Excerpts from Jim Conrad's
Naturalist Newsletter

Tan Jumping Spider, PLATYCRYPTUS UNDATUS, face close-up

from the June 15, 2014 Newsletter issued from the Frio Canyon Nature Education Center in the valley of the Dry Frio River in northern Uvalde County, southwestern Texas, on the southern border of the Edwards Plateau, USA

While painting a house, a jumping spider came climbing up a drop cloth I had covering a window. Jumping spiders are famous for reciprocating the curiosity shown by humans examining them, so I placed my hand immediately in front of the spider, who instantly jumped onto it, offering the view seen below.


Last November we looked at the Carolina Jumping Spider, Phidippus carolinensis, which I remembered as looking pretty much like this one. You can compare the picture of that one with what's in our current picture at http://www.backyardnature.net/n/a/jumpspid.htm.

Once I compared the pictures it was easy to see that the patterns on the abdomens were a little different, and the spiders' shapes differed, too. So, off this week's pictures went to volunteer identifier Bea in Ontario.

Bea, using BugGuide.Net's "browse-button technique" described here a couple of weeks ago, decided that this time we had what's sometimes called the Tan Jumping Spider, PLATYCRYPTUS UNDATUS. Tan Jumping Spiders are fairly widely distributed across the Eastern States and adjacent Canada, west to Wisconsin and Texas, south through Mexico into Guatemala.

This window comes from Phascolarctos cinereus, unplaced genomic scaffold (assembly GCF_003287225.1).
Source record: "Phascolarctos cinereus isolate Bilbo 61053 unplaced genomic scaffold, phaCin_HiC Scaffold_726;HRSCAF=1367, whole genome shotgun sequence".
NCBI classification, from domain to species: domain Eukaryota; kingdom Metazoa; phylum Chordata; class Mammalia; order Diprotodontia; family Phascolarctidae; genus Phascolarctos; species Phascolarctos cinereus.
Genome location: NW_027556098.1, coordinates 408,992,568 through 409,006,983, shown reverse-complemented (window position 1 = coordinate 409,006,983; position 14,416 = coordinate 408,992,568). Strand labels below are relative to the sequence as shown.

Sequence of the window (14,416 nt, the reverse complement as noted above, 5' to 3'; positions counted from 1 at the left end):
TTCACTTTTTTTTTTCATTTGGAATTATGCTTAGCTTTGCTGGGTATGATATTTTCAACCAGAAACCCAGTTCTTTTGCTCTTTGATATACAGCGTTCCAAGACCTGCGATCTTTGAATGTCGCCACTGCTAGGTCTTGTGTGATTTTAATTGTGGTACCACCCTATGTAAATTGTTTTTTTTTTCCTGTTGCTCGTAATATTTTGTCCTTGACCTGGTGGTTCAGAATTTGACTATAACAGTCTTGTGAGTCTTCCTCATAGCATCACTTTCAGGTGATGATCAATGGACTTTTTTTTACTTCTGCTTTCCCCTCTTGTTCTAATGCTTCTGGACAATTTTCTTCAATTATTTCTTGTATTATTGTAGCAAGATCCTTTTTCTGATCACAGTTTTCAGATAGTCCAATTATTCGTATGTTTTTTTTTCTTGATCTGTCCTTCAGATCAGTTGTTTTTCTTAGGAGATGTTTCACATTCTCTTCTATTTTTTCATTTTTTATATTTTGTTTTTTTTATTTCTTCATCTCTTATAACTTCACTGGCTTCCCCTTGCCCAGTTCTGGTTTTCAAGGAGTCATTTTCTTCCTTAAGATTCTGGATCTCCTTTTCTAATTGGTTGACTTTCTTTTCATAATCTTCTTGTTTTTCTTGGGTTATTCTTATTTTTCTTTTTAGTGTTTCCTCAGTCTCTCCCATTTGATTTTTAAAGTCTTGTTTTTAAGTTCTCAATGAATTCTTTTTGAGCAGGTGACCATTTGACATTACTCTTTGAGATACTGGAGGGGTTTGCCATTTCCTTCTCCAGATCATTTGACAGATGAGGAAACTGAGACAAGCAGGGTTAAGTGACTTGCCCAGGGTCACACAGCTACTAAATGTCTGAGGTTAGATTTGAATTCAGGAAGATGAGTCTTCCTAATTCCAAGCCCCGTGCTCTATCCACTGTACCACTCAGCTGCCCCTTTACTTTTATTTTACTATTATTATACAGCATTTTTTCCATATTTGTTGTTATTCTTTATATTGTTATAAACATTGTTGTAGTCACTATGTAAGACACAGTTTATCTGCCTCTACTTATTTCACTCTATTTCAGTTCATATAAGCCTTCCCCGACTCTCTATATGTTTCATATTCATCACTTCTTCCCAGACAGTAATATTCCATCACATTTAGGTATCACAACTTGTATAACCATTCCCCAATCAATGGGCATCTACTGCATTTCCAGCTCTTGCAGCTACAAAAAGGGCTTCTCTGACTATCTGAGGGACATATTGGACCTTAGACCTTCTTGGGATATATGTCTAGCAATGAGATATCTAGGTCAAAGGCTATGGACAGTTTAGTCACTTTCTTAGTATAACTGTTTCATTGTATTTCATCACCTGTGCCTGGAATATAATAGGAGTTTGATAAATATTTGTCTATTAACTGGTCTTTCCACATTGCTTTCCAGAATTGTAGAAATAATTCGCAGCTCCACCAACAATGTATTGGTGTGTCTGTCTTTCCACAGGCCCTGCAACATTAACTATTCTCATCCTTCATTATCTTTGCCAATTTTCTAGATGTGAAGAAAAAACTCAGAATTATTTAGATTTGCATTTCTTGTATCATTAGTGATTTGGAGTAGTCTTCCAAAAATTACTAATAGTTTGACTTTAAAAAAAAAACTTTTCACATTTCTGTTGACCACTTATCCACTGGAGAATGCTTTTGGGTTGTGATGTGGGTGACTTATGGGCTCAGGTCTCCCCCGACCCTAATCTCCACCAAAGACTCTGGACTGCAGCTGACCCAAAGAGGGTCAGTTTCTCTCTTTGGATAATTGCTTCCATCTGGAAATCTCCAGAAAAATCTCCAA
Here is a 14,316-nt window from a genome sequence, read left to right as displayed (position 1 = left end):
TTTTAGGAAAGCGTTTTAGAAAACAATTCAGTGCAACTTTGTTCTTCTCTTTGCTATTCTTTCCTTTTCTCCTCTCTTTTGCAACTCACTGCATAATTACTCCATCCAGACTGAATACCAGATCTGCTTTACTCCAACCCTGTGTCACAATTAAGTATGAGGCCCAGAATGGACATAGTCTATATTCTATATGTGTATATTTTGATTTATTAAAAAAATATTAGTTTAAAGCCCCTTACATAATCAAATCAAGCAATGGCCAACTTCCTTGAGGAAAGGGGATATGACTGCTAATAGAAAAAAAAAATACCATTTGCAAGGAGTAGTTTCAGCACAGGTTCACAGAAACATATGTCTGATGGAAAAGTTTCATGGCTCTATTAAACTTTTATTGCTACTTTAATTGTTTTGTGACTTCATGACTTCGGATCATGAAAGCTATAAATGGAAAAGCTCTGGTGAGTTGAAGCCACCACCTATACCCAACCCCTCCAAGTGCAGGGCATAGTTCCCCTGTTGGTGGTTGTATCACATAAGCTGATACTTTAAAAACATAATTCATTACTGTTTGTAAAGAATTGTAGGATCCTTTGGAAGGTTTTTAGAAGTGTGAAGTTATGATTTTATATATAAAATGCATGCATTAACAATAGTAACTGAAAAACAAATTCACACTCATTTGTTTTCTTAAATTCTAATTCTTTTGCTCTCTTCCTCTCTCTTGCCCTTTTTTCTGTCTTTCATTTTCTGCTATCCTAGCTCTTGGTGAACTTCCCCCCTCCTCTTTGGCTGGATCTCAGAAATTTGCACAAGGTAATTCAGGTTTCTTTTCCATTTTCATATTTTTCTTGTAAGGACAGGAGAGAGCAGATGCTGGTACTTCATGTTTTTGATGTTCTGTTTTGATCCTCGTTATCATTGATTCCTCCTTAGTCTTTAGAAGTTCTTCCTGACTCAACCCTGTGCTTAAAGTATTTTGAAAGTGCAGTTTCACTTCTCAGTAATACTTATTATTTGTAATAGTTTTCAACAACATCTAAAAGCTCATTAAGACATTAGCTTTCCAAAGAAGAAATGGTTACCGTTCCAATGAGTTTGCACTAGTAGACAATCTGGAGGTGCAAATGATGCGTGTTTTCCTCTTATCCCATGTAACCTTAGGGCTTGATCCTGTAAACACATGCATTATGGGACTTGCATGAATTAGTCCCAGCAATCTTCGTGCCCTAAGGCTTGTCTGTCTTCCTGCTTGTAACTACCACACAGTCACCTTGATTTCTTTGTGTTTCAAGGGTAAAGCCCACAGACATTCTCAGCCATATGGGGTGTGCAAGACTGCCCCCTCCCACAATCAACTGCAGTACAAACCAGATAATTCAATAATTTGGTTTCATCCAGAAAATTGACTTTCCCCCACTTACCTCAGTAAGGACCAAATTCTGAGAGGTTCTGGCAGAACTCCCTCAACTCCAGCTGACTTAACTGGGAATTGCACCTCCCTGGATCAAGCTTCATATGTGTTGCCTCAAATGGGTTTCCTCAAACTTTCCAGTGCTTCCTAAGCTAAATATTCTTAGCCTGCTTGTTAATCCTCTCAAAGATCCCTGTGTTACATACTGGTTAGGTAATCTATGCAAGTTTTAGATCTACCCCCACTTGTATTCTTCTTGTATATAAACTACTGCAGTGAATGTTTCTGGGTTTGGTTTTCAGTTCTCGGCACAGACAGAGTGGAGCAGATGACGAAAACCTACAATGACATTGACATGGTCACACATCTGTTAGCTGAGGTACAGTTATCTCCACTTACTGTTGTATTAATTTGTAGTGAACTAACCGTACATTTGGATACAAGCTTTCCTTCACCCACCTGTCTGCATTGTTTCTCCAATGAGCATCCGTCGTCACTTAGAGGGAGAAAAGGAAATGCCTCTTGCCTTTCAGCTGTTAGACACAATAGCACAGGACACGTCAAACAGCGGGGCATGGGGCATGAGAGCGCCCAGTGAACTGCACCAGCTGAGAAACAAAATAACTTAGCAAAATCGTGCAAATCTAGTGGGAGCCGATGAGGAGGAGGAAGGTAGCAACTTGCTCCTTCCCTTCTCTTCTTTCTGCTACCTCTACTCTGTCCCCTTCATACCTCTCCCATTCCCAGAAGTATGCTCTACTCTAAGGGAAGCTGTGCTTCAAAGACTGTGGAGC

Besides jumping spiders being among the most handsome of spiders, they're also known to have excellent vision -- among the best eyes of all invertebrate animals. Their eight relatively large eyes are arrayed on their front body section, or cephalothorax, in a way helping the spider see all around and judge distances acutely. A shot showing the arrangement of our spider's eyes appears below:

Tan Jumping Spider, PLATYCRYPTUS UNDATUS, view of eyes

Among jumping spiders it's typical that two especially large eyes occupy the front-most position on the cephalothorax, and that a widely spaced pair of much smaller eyes is set fairly far back -- seen in the head-on view at the top of this page -- a picture taken an instant before he jumped onto the camera's lens!

In that picture the two pale, very fuzzy little arm-like items below the face are not legs, but rather "pedipalps," also called palps. They're used to feel and manipulate, plus they bear sensitive chemical detectors and serve as taste and smell organs, supplementing similar tasting and smelling done by the legs.

Jumping spiders are members of the Jumping Spider Family, the Salticidae, the largest of all spider families, embracing about 500 genera and 5000 species -- about 13% of all spider species, and mostly found in the tropics. Instead of building webs for catching prey, jumping spiders range about, often on vertical surfaces like my drop cloth. Right before jumping they anchor a strand of silk to something solid, so if they miss their target they return to their original spot by following or maybe climbing the silk strand.